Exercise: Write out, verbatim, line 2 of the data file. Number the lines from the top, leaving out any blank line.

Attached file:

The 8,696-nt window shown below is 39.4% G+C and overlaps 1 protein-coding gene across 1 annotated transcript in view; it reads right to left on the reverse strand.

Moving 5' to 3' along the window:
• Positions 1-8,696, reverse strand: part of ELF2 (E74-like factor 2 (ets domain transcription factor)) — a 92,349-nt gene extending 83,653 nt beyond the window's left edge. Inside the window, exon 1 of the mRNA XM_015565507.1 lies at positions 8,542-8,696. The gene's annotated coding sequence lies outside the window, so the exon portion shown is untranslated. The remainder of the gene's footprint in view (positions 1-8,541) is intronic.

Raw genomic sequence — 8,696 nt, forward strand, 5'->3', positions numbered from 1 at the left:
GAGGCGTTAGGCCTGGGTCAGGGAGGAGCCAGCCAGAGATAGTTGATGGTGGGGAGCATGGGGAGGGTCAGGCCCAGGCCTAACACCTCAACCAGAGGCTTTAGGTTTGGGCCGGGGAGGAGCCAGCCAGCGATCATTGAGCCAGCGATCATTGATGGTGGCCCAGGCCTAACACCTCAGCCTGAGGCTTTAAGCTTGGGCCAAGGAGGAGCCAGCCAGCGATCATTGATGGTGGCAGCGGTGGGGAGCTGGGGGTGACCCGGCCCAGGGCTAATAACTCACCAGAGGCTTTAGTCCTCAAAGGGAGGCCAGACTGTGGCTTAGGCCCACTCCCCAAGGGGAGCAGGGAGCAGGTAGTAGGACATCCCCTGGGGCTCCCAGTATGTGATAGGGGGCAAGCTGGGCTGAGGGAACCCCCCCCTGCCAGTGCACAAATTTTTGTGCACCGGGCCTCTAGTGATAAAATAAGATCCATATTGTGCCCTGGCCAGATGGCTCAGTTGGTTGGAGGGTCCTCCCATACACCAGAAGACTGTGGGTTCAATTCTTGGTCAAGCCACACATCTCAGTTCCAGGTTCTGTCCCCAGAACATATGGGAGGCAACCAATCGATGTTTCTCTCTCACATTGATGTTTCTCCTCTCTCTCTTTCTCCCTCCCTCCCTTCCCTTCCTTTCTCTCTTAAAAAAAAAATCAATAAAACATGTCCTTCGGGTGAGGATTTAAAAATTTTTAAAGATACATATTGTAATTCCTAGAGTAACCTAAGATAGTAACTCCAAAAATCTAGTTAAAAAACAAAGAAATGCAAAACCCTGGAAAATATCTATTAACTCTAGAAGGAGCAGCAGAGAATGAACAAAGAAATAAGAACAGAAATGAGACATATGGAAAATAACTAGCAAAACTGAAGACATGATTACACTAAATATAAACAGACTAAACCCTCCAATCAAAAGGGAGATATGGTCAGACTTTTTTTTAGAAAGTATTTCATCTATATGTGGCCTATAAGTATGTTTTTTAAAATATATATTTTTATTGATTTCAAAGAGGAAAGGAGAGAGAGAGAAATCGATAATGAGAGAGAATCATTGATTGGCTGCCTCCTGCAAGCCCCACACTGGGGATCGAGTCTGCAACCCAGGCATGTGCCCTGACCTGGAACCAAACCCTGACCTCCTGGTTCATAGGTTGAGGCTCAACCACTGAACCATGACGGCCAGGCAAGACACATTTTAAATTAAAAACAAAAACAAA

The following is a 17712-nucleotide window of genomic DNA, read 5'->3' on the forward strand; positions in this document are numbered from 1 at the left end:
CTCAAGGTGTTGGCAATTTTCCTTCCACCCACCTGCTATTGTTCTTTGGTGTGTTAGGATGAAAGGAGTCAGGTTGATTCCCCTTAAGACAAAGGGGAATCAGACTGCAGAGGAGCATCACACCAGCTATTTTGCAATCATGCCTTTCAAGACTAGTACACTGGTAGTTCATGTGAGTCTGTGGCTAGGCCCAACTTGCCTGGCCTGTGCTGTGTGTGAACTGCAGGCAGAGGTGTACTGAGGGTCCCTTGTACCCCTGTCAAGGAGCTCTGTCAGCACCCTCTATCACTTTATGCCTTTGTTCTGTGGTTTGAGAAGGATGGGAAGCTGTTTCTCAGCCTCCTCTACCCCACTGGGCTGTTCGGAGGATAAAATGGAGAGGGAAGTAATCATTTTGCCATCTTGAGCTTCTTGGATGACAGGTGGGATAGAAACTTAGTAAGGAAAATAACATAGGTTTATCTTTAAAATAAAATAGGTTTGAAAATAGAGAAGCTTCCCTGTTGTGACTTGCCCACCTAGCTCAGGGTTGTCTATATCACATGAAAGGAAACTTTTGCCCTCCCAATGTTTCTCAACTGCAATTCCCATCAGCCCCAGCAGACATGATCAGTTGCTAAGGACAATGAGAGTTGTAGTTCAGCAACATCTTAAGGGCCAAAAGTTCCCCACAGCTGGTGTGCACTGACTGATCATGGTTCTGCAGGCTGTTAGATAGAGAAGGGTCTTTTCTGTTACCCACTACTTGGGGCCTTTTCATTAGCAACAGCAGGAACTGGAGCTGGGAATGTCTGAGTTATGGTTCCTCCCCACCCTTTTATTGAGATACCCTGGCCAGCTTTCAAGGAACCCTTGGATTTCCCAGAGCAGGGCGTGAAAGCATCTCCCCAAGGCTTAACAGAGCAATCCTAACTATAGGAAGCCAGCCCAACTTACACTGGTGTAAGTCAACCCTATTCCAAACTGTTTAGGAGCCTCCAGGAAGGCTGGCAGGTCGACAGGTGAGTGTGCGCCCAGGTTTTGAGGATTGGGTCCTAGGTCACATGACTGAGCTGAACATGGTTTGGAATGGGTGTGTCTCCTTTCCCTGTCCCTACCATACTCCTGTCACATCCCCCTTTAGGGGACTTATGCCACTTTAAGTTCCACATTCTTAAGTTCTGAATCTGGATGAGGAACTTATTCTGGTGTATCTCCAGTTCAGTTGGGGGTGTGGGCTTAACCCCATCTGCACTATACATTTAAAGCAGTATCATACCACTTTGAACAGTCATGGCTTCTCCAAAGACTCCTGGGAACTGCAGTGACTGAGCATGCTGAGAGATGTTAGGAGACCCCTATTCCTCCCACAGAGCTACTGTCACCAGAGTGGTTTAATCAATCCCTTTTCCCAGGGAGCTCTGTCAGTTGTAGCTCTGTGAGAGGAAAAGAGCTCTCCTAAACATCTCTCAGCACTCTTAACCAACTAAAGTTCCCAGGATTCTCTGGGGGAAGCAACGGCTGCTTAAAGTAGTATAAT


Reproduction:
Moving 5' to 3' along the window: